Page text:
Thursday, September 01, 2011

20th Cent Popes

There is an interesting series on 20th century Popes on Vatican Insider.

Pope Ratti disdained any form of nepotism, never granting special audiences to family members. When one of his engineer nephews did some work in the Vatican, Pius put in writing that the work would not be paid. He was also allergic to flatterers. A pope of great missionary impulses, under his pontificate eighteen agreements would be concluded with various states for the purpose of guaranteeing the greatest freedom possible to the Church. On 13 May 1929, he said «When it is a question of saving souls, we would feel the courage to deal with the devil in person».






Benedict XV
Reflective in character, not afraid to lose his temper, but extremely resolute, the Pope of the Church loved punctuality, to the point where he gave watches to his colleagues, telling them: “Here, take this. This way you will never have an excuse to arrive late.” In one of his autographs of 1915 he writes, “A good watch can help us in being careful and ready for every appointment, without wasting time on useless anticipation or appearing discourteous with unjustified delays.” Indeed, that focus on punctuality will be fatal to him when, at dawn on 17 November 1921, he had to wait a few minutes for the gendarme to open the door of the Sacrament Room in Saint Peter’s Basilica. He had to go say Mass that morning for the sisters of Santa Marta, and that brief wait in the chilled air gave him a cold that turned into bronchitis, carrying him to his grave on 22 January 1922.


8 comments:

AncientPapist said...

Is not the title of the post tautologous?

Joe said...

Wasn't "Papa Ratti" a mountaineer? I recall in my youth staying in a climbing hut in the Lake District maintained (well, perhaps, better to say, run) by the Achille Ratti climbing club. This was on school fell walking trips.

Martha Mackey said...

What is a sacrament room?

Is it like a walk in tabernacle?

Sadie Vacantist said...

Ratti was indeed a mountaineer and a very accomplished one. He was a fine linguist also and someone not to "mess with" as one French Cardinal discovered who refused to sever his links with the fascist Action Française.

A curious feature of BXV was he presented a peace treaty in 1917 which was rejected by both sides during the Great War. Instead Versailles was imposed 2 years later - surely one of the most disastrous "peace" deals in history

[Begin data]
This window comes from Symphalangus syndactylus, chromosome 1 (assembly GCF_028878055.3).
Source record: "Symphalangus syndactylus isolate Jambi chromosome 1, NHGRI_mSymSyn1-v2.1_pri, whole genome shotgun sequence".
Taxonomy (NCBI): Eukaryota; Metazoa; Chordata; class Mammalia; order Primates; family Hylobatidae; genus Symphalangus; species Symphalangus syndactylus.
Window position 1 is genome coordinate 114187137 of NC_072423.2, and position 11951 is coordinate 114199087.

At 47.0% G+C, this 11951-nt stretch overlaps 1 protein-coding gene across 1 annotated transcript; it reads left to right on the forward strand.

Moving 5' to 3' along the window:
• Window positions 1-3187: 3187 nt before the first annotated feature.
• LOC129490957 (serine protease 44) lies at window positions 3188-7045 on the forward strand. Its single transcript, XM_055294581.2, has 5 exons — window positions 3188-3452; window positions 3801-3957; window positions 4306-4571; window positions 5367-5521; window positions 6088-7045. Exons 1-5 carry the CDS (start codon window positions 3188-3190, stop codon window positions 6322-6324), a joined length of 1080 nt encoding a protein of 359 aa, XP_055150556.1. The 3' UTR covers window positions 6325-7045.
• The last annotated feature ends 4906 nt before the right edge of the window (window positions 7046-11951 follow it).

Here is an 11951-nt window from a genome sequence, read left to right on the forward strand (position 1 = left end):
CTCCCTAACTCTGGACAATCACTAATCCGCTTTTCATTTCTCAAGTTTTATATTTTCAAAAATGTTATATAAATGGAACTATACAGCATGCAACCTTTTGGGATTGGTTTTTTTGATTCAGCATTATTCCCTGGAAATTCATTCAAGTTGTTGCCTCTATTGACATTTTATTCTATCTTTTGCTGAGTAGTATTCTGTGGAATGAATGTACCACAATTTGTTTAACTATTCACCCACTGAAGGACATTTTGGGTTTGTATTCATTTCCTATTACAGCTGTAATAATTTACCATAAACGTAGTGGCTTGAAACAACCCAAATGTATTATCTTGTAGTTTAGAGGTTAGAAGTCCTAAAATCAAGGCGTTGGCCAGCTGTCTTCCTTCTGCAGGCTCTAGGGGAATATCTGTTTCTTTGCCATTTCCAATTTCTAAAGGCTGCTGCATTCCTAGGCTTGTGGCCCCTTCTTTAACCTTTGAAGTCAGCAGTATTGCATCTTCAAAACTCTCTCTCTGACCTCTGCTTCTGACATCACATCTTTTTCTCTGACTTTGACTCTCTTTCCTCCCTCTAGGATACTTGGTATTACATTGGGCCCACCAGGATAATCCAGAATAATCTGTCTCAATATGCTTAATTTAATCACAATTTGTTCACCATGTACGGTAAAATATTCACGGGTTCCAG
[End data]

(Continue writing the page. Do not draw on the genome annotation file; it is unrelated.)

Fink said...

Joe:
Yes, he had been, and a well respected one. (Achille Ratti)

One of the British Everest expeditions of the 1920s or 1930s (i`ve forgotten which year) called in on him; and he gave the members a blessing: "May the God Who dwells in the heights..."

The club you mentioned is still going strong! Try Googling.

Joe said...

Fink:

I have just googled, and looked at the page showing their huts: http://www.achille-ratti-climbing-club.co.uk/huts.php

The hut I remember staying in was the Dunmail Raise hut - this was a long time ago - my memories of it are "basic", but I expect that it has undergone some development since my stays in the late 1970's.

I have a particular memory of a morning gallop up the fell across the road from the hut and back again .... and then breakfast.

Woody said...

Action Francaise was NOT "fascist", it was monarchist, albeit in favor of the Orleans branch rather than the Bourbon. It was also French nationalist, yes, meaning at the time that it disparaged the Germans. Since virtually nothing of Charles Maurras's writings is translated into English (one can wonder, or perhaps speculate, why) I do not know why he favored the Orleans (who in any event disclaimed the AF)--my information comes largely from a talk given by Prof. Claude Polin. Then there is the Roman condemnation of the "Action Francaise" newspaper, and the subsequent discplining of Cardinal Billot and Fr. Le Floch (rector of the French Seminary in Rome).

There are some, including the late Archbishop, who thought that these were prudential errors of the Holy Father, grouping them with the similarly misjudged order given to the Mexican Cristeros to lay down their arms (whereupon, it is said, at least 5,000 were murdered by the Masonic Mexican government forces).

None of this is to detract in the slightest from the force of Pius XI's great encyclicals, but there should be some perspective here.

L.D. said...

A dear prelate friend, now sadly deceased, told me the reply of Pope Pius XI to a cardinal when he related to the Holy Father an unflattering story about a fellow prelate.
"Surely Your Eminence pays no attention to what is said about others. Were we (the Pope) to listen to what is said about Your Eminence, you would no longer be a cardinal."